Legal and Ethical Aspects of Medicine – Confidentiality: By Nelson Chan M.D.

Confidentiality is a key component of the
patient-physician relationship. Patients who believe that their health information
will remain confidential are more likely to provide doctors with more accurate information,
which in turn will lead to better medical advice. Here are 3 things you cannot forget about
confidentiality: Most breaches are inadvertentYou may encounter
a particularly challenging case that you want to share with your colleagues. That is okay, as long as you don’t disclose
information that can reasonably lead to the identity of the patient – like name, initials,
prominent family members, or occupation (if unusual). You should also refrain from sharing cases
on social media, especially those that might be on the news, as you can easily lose control
of who sees this information once posted. Confidentiality applies to individuals, not
familiesIt is not uncommon for physicians to care for multiple family members. This can be very rewarding but also fraught
with ethical dilemmas. What if your patient asked you why you prescribed
birth control pills to her 15-year-old daughter? Or what if you received a request from an
insurance company for your patient’s family history after you recently diagnosed his father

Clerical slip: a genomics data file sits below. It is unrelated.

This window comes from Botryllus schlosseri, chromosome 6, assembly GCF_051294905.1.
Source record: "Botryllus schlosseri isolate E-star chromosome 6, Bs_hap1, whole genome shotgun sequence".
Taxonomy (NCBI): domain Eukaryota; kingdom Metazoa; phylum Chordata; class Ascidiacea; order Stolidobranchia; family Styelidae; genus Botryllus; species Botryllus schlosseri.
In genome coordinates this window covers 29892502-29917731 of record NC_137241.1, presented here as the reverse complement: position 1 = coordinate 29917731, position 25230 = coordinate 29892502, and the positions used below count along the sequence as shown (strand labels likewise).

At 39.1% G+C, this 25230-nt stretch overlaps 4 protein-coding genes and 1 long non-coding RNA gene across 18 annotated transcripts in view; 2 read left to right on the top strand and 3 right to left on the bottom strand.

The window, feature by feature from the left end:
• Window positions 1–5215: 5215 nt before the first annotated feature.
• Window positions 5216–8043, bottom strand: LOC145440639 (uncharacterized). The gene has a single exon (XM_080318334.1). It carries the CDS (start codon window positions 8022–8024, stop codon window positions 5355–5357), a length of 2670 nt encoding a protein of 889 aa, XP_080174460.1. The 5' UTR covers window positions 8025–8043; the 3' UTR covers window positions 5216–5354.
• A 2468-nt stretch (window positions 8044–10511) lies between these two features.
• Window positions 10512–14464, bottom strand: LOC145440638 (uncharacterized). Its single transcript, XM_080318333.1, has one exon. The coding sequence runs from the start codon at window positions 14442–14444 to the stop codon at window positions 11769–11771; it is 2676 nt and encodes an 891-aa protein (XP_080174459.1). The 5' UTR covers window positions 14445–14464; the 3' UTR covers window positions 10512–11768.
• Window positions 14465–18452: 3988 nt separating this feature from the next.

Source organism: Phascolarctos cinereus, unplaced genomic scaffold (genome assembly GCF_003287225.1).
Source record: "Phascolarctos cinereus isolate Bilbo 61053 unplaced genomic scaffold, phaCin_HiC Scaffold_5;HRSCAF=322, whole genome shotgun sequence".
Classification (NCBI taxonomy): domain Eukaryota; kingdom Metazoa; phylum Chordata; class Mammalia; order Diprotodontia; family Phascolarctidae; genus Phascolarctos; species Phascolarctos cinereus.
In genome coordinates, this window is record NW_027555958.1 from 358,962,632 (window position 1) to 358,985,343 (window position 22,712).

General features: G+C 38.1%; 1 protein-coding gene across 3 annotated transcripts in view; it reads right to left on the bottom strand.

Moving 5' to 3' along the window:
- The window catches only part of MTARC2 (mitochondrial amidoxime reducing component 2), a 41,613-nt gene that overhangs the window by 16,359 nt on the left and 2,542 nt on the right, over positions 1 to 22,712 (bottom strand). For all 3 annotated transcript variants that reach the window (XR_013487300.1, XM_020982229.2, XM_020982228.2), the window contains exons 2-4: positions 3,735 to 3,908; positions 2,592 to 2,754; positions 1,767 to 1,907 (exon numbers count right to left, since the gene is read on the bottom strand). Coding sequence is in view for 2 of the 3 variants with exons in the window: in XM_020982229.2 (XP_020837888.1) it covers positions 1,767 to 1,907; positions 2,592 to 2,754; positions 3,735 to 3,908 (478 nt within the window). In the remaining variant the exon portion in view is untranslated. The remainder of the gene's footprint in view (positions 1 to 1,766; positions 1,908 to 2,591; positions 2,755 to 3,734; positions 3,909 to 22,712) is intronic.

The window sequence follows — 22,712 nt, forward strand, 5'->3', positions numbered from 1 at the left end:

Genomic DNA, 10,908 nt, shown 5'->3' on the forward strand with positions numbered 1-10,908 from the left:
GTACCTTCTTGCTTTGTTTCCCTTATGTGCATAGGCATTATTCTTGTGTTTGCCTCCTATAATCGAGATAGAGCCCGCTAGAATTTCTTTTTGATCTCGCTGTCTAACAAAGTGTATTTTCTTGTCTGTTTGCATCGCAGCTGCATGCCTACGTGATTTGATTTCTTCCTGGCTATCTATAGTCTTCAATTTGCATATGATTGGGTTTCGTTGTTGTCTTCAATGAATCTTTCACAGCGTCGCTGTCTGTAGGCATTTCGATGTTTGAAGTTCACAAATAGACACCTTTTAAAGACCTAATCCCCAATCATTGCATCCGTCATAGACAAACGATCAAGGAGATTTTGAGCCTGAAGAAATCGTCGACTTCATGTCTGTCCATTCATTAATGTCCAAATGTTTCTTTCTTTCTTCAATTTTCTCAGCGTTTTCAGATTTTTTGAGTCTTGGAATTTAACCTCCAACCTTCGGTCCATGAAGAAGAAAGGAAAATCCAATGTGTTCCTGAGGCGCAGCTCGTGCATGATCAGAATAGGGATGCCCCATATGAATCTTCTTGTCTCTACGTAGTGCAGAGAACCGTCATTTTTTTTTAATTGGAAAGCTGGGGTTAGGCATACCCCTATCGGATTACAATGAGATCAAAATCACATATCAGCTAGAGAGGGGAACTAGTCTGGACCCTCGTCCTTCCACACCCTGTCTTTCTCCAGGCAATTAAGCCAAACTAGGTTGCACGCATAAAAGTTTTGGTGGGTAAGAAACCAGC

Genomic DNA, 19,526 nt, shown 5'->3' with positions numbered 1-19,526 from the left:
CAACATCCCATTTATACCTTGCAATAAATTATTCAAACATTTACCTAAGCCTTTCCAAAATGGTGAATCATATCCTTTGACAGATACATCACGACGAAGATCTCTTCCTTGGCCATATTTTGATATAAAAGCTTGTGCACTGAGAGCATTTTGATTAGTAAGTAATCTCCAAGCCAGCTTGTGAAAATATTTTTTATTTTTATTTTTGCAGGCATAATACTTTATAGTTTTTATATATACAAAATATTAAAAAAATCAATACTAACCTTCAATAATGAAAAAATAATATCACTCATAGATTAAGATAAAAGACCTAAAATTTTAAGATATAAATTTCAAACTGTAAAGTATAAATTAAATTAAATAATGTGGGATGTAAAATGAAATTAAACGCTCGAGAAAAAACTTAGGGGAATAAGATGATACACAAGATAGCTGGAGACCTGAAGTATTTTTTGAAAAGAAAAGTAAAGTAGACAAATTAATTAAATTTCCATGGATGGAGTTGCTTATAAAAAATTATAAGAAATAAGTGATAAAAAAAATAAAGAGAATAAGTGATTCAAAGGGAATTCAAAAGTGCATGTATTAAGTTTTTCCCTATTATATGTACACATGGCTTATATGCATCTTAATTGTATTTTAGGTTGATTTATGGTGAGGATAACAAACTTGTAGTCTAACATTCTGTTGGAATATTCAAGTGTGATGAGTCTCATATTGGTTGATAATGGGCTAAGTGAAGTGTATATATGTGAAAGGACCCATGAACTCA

with coronary artery disease?With few exceptions, you can only disclose medical information
with your patient’s implied or express consent and the information disclosed should have
been collected directly from that patient. There are exceptions to confidentialityThe
law recognizes specific situations where you need to disclose information for the greater
public good. An example of mandatory reporting is when
you suspect that a child is in need of protection. There are also situations where it is permissible
for a physician to report to governmental agency – for instance in the situation in
which a patient demonstrates to you that he or she will likely inflict serious harm on
a specific person or group of persons.

3 comments

  1. Soik has to go abroad to receive treatment because the local police distributed details of his criminal past to all doctors and chemists. In his own country he has to register with a drug clinic or pay a high bill to a private doctor who is not intimated by 40 yr old gossip. This is England. Soik believes that a major breach in doctor patient confidentiality has occurred but here in the UK social class is everything. Freedom in the UK is frowned upon.

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